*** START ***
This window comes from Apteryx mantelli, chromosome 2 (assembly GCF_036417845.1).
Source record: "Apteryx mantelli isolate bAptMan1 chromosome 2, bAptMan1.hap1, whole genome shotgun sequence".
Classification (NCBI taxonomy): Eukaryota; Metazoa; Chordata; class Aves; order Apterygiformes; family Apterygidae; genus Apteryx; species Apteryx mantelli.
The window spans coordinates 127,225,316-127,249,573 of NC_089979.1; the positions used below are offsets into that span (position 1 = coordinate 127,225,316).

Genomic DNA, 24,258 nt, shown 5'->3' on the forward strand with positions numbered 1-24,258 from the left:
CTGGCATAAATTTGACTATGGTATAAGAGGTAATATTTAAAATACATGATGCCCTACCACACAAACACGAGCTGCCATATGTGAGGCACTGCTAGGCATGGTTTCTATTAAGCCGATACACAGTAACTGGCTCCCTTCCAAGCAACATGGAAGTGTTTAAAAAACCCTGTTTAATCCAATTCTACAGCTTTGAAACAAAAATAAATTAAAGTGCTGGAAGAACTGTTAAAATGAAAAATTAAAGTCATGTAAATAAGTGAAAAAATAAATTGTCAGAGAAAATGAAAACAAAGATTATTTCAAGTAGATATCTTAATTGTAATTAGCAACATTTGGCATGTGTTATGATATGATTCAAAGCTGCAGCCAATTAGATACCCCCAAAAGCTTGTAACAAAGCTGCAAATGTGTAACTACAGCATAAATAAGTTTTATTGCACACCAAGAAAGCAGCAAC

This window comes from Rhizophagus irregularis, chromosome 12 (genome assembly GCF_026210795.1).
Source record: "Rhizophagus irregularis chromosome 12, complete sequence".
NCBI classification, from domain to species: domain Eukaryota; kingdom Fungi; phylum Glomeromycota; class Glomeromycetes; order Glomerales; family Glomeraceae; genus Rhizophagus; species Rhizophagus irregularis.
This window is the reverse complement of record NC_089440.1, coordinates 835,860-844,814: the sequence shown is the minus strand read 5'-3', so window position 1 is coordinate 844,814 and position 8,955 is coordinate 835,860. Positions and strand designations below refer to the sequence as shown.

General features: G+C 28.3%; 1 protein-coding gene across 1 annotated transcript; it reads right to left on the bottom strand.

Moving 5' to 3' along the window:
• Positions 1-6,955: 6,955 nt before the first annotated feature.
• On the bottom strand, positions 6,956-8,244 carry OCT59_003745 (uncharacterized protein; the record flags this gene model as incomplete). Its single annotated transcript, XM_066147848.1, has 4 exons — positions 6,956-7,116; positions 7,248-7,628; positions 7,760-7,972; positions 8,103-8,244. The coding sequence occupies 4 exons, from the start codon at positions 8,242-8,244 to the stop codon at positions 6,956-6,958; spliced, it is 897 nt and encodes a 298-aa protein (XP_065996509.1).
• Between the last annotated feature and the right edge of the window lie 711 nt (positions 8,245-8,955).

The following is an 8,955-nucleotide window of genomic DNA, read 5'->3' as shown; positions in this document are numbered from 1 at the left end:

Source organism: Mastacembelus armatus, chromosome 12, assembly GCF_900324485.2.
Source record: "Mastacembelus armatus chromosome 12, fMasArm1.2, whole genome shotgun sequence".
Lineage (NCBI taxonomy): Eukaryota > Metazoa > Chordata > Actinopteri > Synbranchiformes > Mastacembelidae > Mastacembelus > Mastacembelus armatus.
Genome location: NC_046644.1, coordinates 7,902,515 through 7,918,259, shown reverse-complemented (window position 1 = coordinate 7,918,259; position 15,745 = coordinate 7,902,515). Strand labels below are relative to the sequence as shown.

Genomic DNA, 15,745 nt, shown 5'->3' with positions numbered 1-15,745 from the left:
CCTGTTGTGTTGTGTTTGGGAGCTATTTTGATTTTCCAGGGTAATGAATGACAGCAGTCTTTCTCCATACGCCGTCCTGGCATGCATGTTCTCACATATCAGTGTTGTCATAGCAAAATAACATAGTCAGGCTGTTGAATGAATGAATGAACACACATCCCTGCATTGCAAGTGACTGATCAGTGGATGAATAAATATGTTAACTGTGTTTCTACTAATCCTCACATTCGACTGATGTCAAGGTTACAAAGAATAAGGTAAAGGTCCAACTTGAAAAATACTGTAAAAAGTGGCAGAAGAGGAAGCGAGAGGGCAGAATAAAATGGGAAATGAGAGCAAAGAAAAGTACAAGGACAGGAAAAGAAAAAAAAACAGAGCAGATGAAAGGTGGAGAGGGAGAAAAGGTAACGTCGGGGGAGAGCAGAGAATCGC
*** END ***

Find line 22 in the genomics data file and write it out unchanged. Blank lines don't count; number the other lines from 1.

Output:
CCTGTTGTGTTGTGTTTGGGAGCTATTTTGATTTTCCAGGGTAATGAATGACAGCAGTCTTTCTCCATACGCCGTCCTGGCATGCATGTTCTCACATATCAGTGTTGTCATAGCAAAATAACATAGTCAGGCTGTTGAATGAATGAATGAACACACATCCCTGCATTGCAAGTGACTGATCAGTGGATGAATAAATATGTTAACTGTGTTTCTACTAATCCTCACATTCGACTGATGTCAAGGTTACAAAGAATAAGGTAAAGGTCCAACTTGAAAAATACTGTAAAAAGTGGCAGAAGAGGAAGCGAGAGGGCAGAATAAAATGGGAAATGAGAGCAAAGAAAAGTACAAGGACAGGAAAAGAAAAAAAAACAGAGCAGATGAAAGGTGGAGAGGGAGAAAAGGTAACGTCGGGGGAGAGCAGAGAATCGC